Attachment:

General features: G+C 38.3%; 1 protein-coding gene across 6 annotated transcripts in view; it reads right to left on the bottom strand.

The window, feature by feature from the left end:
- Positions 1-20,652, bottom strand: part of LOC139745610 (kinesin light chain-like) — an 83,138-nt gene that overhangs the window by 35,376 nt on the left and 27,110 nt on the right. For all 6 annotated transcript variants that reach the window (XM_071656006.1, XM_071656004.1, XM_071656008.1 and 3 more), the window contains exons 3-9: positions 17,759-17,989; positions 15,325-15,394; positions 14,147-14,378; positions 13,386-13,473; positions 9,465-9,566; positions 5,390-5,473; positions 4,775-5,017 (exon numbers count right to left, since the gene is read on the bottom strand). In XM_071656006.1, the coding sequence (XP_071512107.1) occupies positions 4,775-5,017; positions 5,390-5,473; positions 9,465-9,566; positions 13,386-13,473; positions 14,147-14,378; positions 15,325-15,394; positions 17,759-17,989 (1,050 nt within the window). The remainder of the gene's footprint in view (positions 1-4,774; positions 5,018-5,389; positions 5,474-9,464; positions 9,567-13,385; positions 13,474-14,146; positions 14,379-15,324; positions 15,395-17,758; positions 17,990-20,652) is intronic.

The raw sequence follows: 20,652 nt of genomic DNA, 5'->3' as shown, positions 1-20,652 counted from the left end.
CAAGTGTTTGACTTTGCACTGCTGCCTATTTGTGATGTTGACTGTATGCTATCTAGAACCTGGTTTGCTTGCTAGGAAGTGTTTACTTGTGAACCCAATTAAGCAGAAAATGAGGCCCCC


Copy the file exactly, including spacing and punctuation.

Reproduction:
General features: G+C 38.3%; 1 protein-coding gene across 6 annotated transcripts in view; it reads right to left on the bottom strand.

The window, feature by feature from the left end:
- Positions 1-20,652, bottom strand: part of LOC139745610 (kinesin light chain-like) — an 83,138-nt gene that overhangs the window by 35,376 nt on the left and 27,110 nt on the right. For all 6 annotated transcript variants that reach the window (XM_071656006.1, XM_071656004.1, XM_071656008.1 and 3 more), the window contains exons 3-9: positions 17,759-17,989; positions 15,325-15,394; positions 14,147-14,378; positions 13,386-13,473; positions 9,465-9,566; positions 5,390-5,473; positions 4,775-5,017 (exon numbers count right to left, since the gene is read on the bottom strand). In XM_071656006.1, the coding sequence (XP_071512107.1) occupies positions 4,775-5,017; positions 5,390-5,473; positions 9,465-9,566; positions 13,386-13,473; positions 14,147-14,378; positions 15,325-15,394; positions 17,759-17,989 (1,050 nt within the window). The remainder of the gene's footprint in view (positions 1-4,774; positions 5,018-5,389; positions 5,474-9,464; positions 9,567-13,385; positions 13,474-14,146; positions 14,379-15,324; positions 15,395-17,758; positions 17,990-20,652) is intronic.

The raw sequence follows: 20,652 nt of genomic DNA, 5'->3' as shown, positions 1-20,652 counted from the left end.
CAAGTGTTTGACTTTGCACTGCTGCCTATTTGTGATGTTGACTGTATGCTATCTAGAACCTGGTTTGCTTGCTAGGAAGTGTTTACTTGTGAACCCAATTAAGCAGAAAATGAGGCCCCC